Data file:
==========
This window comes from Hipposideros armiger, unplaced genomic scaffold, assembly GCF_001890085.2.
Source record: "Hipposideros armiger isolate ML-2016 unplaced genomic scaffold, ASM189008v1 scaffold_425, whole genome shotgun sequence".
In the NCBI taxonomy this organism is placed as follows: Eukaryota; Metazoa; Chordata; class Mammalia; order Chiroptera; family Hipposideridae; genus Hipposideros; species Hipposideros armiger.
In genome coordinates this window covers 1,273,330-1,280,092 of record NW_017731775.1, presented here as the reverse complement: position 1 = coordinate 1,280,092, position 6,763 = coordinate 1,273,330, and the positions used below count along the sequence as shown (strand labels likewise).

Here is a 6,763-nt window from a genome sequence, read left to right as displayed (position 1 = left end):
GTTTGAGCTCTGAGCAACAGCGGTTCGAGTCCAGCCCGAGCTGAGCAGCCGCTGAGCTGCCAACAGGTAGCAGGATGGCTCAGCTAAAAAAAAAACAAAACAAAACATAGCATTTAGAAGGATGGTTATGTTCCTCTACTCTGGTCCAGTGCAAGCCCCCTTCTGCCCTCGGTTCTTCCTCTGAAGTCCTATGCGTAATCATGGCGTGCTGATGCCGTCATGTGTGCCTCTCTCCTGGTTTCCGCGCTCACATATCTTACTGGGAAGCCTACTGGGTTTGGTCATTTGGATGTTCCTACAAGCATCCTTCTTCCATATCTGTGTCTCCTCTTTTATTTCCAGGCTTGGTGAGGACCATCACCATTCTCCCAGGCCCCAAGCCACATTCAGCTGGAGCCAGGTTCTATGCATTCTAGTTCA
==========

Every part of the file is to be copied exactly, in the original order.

This window comes from Hipposideros armiger, unplaced genomic scaffold, assembly GCF_001890085.2.
Source record: "Hipposideros armiger isolate ML-2016 unplaced genomic scaffold, ASM189008v1 scaffold_425, whole genome shotgun sequence".
In the NCBI taxonomy this organism is placed as follows: Eukaryota; Metazoa; Chordata; class Mammalia; order Chiroptera; family Hipposideridae; genus Hipposideros; species Hipposideros armiger.
In genome coordinates this window covers 1,273,330-1,280,092 of record NW_017731775.1, presented here as the reverse complement: position 1 = coordinate 1,280,092, position 6,763 = coordinate 1,273,330, and the positions used below count along the sequence as shown (strand labels likewise).

Here is a 6,763-nt window from a genome sequence, read left to right as displayed (position 1 = left end):
GTTTGAGCTCTGAGCAACAGCGGTTCGAGTCCAGCCCGAGCTGAGCAGCCGCTGAGCTGCCAACAGGTAGCAGGATGGCTCAGCTAAAAAAAAAACAAAACAAAACATAGCATTTAGAAGGATGGTTATGTTCCTCTACTCTGGTCCAGTGCAAGCCCCCTTCTGCCCTCGGTTCTTCCTCTGAAGTCCTATGCGTAATCATGGCGTGCTGATGCCGTCATGTGTGCCTCTCTCCTGGTTTCCGCGCTCACATATCTTACTGGGAAGCCTACTGGGTTTGGTCATTTGGATGTTCCTACAAGCATCCTTCTTCCATATCTGTGTCTCCTCTTTTATTTCCAGGCTTGGTGAGGACCATCACCATTCTCCCAGGCCCCAAGCCACATTCAGCTGGAGCCAGGTTCTATGCATTCTAGTTCA